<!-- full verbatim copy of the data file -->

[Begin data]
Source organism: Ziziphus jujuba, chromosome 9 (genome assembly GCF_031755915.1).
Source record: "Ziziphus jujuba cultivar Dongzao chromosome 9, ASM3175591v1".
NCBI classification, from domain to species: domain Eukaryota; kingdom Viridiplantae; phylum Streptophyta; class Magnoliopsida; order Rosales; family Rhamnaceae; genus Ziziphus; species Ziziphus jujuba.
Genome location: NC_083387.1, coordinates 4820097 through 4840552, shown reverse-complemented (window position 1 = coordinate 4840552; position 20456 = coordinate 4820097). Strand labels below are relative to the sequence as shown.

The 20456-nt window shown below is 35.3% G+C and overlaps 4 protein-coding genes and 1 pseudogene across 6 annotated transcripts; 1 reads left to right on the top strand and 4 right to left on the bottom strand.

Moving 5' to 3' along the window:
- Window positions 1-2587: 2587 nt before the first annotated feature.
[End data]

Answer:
Source organism: Ziziphus jujuba, chromosome 9 (genome assembly GCF_031755915.1).
Source record: "Ziziphus jujuba cultivar Dongzao chromosome 9, ASM3175591v1".
NCBI classification, from domain to species: domain Eukaryota; kingdom Viridiplantae; phylum Streptophyta; class Magnoliopsida; order Rosales; family Rhamnaceae; genus Ziziphus; species Ziziphus jujuba.
Genome location: NC_083387.1, coordinates 4820097 through 4840552, shown reverse-complemented (window position 1 = coordinate 4840552; position 20456 = coordinate 4820097). Strand labels below are relative to the sequence as shown.

The 20456-nt window shown below is 35.3% G+C and overlaps 4 protein-coding genes and 1 pseudogene across 6 annotated transcripts; 1 reads left to right on the top strand and 4 right to left on the bottom strand.

Moving 5' to 3' along the window:
- Window positions 1-2587: 2587 nt before the first annotated feature.